‘Why Access to Power Remains Poor’

electricity-POWER (2)

Nigerians are not getting enough electricity because of the few investors in the sector, Vice President, Green Electric, a France-based Renewable Energy firm, Dr Albert Okorogu, has said.

In a telephone interview, he listed other reasons as low level of confidence by investors in the sector, huge interest rates imposed by banks on loans and frictions between the investors and the community, where the project will be sited.

He said: “Many power projects are abandoned across the country because there is no money to finance them.The banks are not ready to provide loans to investors in the sector. Often times, banks made investors to repay the loans at double-digit rates of between 25 and 28 per cent, and short tenor. Cases abound where the Chief Executive officers (CEOs) of banks prefer to lend to bigger investors, and not smaller ones who are in the sector.

He said generation, transmission and distribution of electricity have suffered neglect in recent times, adding that no government could provide electricity for its people once there are problems in the three areas.

He said the grid needs repair to provide power to the 11 electricity distribution companies (DisCos) for supply to their customers.

He urged the government to invest in renewable energies, such as solar, coal and wind to reduce burdens on the grid, arguing that renewable energy is key to the growth of the sector.

“Access to power by people living in the urban and rural areas in Nigeria is very low. In the rural areas, access to power is very bad.The rural dwellers neither enjoy power from the grid nor electricity from solar and other forms of renewable energies. This is the reason behind poor living conditions of people in the rural areas,” he said.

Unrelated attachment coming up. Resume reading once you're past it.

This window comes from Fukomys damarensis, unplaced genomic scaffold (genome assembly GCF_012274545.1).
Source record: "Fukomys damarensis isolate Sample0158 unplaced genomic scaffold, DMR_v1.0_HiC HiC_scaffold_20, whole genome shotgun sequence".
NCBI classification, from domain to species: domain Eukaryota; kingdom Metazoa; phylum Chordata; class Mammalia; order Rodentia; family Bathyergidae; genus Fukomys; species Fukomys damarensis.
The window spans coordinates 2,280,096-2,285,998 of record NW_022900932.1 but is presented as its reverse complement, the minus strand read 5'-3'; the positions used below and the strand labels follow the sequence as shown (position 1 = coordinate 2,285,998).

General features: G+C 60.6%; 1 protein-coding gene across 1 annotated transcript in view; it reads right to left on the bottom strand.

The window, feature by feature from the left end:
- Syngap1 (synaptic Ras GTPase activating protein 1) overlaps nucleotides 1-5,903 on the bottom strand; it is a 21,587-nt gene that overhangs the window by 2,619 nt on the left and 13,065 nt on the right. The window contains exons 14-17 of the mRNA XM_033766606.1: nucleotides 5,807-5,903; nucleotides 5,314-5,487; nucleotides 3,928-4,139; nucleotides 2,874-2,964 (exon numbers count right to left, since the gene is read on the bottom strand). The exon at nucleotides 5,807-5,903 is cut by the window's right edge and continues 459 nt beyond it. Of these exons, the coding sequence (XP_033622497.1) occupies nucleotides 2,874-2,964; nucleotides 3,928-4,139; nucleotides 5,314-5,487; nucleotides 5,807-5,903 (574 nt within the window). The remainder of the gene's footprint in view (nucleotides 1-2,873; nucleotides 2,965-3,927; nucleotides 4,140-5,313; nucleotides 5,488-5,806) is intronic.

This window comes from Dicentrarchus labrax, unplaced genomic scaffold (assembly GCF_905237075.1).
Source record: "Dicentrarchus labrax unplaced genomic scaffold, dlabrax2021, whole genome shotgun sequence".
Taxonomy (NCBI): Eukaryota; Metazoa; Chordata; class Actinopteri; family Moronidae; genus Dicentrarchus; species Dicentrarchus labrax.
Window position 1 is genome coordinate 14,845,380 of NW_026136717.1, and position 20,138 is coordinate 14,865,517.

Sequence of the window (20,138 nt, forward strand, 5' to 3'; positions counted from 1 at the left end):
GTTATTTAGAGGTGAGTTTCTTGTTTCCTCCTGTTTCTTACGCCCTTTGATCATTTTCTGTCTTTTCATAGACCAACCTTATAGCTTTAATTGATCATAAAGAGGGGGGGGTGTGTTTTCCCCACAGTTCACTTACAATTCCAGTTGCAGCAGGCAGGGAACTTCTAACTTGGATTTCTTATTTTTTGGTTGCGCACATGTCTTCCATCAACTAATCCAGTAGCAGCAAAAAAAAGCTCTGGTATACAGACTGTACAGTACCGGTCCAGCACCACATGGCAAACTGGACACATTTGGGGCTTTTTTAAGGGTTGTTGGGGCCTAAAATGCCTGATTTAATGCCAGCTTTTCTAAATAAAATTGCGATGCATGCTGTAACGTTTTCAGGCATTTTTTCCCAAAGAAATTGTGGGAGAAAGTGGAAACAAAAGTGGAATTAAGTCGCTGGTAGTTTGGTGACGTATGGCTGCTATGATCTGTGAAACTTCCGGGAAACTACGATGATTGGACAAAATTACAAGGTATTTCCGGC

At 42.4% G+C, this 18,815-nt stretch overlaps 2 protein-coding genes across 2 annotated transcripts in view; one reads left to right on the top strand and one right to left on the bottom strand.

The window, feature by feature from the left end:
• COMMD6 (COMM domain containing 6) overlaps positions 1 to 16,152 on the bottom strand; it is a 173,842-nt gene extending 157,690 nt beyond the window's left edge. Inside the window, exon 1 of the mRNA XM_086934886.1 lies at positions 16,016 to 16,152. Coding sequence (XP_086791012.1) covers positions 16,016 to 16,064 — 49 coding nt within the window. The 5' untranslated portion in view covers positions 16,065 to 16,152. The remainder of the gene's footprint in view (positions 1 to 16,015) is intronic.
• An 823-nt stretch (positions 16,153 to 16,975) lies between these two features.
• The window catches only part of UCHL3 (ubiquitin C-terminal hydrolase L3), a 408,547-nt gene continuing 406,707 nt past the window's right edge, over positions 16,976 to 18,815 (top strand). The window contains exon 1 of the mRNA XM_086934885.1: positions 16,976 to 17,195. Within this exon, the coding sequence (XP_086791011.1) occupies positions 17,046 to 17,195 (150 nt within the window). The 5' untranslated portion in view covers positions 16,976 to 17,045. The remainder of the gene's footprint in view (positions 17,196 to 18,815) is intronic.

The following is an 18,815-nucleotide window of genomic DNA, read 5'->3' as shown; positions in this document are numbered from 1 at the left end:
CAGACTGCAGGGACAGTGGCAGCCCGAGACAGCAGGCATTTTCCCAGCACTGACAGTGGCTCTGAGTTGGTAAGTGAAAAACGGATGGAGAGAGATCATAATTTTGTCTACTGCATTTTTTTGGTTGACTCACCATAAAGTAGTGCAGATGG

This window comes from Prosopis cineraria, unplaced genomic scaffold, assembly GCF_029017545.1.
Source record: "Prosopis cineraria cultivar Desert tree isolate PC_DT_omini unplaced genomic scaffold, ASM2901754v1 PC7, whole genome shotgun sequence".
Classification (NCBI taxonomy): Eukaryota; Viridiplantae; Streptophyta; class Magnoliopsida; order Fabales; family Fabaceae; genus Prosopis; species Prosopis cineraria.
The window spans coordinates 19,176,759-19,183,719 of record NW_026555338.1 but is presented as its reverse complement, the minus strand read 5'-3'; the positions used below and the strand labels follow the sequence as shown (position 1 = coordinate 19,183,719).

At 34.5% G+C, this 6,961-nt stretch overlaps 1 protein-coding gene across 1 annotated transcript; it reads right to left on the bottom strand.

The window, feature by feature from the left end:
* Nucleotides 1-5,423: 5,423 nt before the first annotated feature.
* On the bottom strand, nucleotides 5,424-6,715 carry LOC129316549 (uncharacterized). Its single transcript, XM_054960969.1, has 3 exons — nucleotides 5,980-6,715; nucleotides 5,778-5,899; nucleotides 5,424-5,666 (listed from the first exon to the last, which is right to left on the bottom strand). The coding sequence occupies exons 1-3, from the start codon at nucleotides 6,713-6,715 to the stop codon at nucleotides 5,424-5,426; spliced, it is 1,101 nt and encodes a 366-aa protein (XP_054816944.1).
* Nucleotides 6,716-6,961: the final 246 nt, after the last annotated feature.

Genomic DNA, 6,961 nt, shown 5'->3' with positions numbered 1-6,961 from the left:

Okorogu said many investors would have invested in 100 kilowatts, 200 kilowatts and 300 kilowatts of electricity in rural areas, if they have the money.

He said when a company either through solar or wind generates, for instance 100 kilowatts of electricity in rural areas, such firm has helped in boosting the socio-economic activities of the people.

He urged the Federal Government to provide an enabling environment for investors in both grid and off-grid electricity generation, noting that only holistic and well implemented policies would revive the nation’s power sector.

Okorogu, also a former Executive Director, Niger Delta Power Holding Company (NDPHC) Limited that oversees National Integrated Power Projects (NIPP), said besides communal clashes, stable power would not be realistic if the government and stakeholders fail to develop the sector well.

The sector generates about 3,500 megawatts of electricity, which implies that Nigeria has a long way to go to meet its targets of 20,000 megawatts of electricity by 2020.

Source: The Nation

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